UN agency appeals for nearly $1 million to feed 'forgotten' refugees in Chad

18 October 2005

Up to 11,000 new refugees fleeing random banditry and violence in the Central African Republic (CAR) are in urgent need of international aid as they gather in and around camps in neighbouring Chad, the United Nations World Food Programme (WFP) warned today.

Up to 11,000 new refugees fleeing random banditry and violence in the Central African Republic (CAR) are in urgent need of international aid as they gather in and around camps in neighbouring Chad, the United Nations World Food Programme (WFP) warned today.

“People have been arriving in extremely poor shape and in need of urgent assistance,” WFP Chad’s Country Director Stefano Porretti said of the new refugees, who are in addition to 32,000 long-term refugees from northern CAR in Chad.

“We have been able to mount an immediate response with the stocks that we have, but food supplies will run out at the end of the year unless we receive new contributions. These are among the forgotten refugees of Africa,” he added, stressing the need for a further $930,000 to ensure adequate supplies for all until the end of January.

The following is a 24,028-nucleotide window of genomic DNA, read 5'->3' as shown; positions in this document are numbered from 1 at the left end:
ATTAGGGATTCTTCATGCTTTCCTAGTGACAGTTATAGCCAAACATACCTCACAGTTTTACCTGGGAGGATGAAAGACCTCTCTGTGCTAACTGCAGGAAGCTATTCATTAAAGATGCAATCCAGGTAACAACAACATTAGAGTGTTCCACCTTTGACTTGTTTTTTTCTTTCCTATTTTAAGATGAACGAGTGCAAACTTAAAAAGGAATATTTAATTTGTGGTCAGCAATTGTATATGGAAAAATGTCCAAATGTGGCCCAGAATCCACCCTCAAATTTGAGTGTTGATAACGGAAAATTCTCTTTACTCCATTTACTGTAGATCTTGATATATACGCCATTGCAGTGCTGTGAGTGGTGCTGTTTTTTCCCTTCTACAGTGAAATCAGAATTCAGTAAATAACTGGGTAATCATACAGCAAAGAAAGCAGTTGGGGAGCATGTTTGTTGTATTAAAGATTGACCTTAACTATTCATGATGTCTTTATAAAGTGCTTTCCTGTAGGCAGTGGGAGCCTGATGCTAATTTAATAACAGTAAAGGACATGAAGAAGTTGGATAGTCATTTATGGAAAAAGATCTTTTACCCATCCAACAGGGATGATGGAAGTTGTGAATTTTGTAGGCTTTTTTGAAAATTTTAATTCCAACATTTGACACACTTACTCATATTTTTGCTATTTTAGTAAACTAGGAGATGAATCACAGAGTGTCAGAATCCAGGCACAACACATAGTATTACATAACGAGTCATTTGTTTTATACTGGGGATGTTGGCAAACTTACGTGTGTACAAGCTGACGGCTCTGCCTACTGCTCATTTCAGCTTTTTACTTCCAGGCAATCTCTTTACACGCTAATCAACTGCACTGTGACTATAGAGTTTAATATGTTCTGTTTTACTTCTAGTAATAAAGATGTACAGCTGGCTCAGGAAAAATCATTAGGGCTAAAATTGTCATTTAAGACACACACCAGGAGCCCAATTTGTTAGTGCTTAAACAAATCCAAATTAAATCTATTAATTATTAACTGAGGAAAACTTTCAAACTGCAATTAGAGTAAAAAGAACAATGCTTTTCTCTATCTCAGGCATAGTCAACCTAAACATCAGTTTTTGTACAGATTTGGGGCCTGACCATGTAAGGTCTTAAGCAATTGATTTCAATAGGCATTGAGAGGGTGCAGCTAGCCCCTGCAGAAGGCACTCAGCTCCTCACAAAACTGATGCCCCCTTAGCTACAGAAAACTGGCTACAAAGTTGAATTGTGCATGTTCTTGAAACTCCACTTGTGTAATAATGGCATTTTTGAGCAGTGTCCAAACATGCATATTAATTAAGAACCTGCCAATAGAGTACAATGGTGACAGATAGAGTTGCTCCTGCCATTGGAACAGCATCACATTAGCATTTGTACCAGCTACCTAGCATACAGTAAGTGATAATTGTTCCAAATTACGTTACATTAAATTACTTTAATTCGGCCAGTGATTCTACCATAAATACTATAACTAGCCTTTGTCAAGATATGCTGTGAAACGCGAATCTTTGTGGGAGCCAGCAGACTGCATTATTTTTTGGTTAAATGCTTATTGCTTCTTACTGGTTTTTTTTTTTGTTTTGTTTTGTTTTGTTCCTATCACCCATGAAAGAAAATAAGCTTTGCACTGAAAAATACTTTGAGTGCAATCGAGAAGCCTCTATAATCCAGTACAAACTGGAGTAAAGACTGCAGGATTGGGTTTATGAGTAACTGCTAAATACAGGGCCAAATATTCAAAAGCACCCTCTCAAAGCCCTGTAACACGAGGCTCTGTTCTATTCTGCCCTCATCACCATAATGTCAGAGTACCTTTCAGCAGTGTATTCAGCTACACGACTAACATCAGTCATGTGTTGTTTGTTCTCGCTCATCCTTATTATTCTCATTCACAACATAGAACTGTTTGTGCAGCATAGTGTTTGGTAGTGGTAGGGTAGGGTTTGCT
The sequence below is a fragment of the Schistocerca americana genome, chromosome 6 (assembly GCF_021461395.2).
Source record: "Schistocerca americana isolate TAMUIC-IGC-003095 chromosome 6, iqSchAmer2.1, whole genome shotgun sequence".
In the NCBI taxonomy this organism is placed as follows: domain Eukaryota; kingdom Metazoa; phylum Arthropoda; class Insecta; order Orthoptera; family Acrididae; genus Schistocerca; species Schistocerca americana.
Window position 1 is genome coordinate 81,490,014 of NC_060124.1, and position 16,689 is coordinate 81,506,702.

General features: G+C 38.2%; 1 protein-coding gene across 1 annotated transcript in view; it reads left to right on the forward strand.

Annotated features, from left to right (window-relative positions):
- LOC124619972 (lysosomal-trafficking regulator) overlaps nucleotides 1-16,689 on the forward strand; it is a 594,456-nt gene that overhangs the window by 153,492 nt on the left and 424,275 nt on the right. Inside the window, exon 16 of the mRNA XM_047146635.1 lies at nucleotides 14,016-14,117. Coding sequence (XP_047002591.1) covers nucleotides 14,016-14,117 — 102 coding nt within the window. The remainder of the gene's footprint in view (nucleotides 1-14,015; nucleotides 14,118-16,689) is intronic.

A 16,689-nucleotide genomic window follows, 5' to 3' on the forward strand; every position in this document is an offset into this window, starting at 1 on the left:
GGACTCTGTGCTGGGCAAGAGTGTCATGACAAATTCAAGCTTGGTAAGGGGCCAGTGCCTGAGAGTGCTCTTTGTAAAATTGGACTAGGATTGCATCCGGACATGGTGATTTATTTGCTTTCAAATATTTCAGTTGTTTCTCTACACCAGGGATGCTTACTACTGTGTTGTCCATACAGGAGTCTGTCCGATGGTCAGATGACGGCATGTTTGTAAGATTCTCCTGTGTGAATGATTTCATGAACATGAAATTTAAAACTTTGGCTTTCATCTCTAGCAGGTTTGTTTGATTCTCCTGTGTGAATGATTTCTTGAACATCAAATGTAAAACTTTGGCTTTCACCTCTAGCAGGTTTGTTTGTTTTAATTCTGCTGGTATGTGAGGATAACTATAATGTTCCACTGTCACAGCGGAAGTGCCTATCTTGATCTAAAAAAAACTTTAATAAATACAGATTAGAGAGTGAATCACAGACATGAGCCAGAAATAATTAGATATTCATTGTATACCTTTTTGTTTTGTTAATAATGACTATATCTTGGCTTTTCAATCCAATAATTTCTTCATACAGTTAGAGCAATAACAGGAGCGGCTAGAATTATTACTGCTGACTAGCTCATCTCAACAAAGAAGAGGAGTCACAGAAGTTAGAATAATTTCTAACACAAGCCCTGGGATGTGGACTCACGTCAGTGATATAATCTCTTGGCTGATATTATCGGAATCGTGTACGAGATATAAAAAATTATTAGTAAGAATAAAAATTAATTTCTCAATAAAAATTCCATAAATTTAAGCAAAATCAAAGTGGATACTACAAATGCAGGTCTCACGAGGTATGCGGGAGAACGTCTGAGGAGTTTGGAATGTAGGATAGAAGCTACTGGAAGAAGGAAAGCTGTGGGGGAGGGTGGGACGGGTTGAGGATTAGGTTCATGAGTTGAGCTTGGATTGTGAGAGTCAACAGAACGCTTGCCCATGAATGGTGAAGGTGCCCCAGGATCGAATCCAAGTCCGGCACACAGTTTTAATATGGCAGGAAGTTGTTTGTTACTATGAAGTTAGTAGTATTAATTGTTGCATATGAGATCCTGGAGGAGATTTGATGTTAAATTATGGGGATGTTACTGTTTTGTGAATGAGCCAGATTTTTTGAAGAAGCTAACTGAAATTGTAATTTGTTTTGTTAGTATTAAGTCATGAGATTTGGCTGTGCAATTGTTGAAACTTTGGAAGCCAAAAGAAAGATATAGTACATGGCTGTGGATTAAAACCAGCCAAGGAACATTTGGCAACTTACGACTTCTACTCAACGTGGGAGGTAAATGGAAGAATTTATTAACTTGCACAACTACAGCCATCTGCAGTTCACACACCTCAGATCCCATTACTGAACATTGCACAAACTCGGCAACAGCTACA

Refugees continue to cross into Chad in small numbers by canoe, many navigating the Nana-Markounda River that marks the frontier, while there are reports that others have fled to safety within CAR itself.

Information on the violence is patchy, but refugees tell stories of armed groups storming villages, shooting randomly and looting. Few had time to collect any possessions before fleeing.

“Although some people are now fending for themselves to some degree, the new arrivals especially remain completely dependent on outside assistance and their plight has barely registered in the rest of the world. They have had a horrifying ordeal and their needs are as urgent as any others,” Mr. Porretti said.

WFP is also providing for the food needs in Chad of 200,000 refugees from Sudan’s Darfur conflict in a string of camps in the east of the country. That operation currently faces a shortfall in funding of 68 per cent, or $58.7 million.

 

♦ Receive daily updates directly in your inbox - Subscribe here to a topic.
♦ Download the UN News app for your iOS or Android devices.